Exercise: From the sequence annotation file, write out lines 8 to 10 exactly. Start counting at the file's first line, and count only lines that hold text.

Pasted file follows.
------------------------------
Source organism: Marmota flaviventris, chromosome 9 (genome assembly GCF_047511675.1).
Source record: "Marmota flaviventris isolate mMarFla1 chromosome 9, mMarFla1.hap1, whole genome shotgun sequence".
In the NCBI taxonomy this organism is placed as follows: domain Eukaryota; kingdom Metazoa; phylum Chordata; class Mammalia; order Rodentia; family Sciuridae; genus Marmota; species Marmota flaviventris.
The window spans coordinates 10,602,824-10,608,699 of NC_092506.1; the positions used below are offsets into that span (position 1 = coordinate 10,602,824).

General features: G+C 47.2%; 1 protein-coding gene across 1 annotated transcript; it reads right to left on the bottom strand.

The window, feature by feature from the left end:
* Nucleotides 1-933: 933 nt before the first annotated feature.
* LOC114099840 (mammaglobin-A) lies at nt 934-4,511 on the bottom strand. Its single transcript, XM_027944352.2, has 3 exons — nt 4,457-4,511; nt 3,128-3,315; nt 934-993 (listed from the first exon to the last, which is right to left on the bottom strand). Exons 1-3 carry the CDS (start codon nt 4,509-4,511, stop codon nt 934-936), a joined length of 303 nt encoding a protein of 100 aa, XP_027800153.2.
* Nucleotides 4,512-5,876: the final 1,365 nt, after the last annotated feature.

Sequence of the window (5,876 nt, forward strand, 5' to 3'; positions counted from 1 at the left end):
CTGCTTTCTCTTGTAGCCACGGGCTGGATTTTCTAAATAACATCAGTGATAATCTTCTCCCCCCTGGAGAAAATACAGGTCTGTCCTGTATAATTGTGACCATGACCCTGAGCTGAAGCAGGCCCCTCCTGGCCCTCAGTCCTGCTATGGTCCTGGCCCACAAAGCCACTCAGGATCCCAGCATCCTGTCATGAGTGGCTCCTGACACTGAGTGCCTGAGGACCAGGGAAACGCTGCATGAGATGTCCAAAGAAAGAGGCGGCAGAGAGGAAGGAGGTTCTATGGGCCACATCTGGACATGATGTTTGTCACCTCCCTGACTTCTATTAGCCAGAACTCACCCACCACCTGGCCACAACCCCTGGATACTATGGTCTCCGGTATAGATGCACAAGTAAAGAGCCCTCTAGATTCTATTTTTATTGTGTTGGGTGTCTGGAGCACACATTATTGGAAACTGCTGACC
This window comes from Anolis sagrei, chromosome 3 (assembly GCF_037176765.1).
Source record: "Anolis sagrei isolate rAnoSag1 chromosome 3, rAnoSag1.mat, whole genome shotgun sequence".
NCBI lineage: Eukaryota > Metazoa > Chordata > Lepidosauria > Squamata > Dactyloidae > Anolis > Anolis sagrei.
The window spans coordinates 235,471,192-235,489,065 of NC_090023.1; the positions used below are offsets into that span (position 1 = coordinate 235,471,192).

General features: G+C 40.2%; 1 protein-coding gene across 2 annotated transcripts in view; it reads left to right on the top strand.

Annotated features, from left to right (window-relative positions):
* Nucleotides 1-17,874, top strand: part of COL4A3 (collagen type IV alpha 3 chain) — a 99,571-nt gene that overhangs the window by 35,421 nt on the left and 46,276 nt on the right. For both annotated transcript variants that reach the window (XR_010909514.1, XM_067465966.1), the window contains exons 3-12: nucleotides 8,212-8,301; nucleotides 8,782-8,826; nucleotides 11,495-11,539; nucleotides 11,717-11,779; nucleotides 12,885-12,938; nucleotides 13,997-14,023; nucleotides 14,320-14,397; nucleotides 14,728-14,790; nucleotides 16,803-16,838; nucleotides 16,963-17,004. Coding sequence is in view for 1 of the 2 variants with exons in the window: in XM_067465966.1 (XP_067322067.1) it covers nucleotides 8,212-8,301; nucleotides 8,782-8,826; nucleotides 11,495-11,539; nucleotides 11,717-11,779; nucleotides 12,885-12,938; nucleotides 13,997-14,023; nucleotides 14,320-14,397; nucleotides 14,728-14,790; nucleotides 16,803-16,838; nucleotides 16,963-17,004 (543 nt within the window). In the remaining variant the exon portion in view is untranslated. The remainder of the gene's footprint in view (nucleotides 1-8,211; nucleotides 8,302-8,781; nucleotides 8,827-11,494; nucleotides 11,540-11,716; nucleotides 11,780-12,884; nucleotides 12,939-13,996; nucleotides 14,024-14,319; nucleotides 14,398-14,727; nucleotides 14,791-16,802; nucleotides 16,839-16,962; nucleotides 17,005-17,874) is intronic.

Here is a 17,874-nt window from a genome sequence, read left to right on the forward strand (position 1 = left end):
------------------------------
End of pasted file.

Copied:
* LOC114099840 (mammaglobin-A) lies at nt 934-4,511 on the bottom strand. Its single transcript, XM_027944352.2, has 3 exons — nt 4,457-4,511; nt 3,128-3,315; nt 934-993 (listed from the first exon to the last, which is right to left on the bottom strand). Exons 1-3 carry the CDS (start codon nt 4,509-4,511, stop codon nt 934-936), a joined length of 303 nt encoding a protein of 100 aa, XP_027800153.2.
* Nucleotides 4,512-5,876: the final 1,365 nt, after the last annotated feature.

Sequence of the window (5,876 nt, forward strand, 5' to 3'; positions counted from 1 at the left end):